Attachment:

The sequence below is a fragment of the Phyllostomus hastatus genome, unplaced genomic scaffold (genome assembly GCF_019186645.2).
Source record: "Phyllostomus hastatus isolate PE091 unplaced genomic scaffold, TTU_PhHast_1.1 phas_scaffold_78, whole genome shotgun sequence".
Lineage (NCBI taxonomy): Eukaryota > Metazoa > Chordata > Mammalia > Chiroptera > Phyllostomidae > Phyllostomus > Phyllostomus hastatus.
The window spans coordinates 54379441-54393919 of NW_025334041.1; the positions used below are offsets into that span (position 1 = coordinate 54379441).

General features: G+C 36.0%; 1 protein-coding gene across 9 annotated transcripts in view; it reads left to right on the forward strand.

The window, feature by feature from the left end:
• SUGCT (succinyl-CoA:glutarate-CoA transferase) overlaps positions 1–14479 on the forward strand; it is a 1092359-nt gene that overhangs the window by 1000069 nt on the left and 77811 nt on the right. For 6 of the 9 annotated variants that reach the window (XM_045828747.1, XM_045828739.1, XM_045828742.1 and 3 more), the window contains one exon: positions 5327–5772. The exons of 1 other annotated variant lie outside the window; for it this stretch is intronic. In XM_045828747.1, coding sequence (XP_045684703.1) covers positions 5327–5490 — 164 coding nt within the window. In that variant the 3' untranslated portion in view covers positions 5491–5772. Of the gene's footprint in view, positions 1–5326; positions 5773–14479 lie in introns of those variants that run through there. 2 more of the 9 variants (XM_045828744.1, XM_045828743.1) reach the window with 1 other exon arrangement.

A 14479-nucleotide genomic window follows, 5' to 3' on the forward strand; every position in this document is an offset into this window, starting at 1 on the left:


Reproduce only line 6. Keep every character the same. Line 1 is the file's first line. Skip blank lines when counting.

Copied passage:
The window, feature by feature from the left end: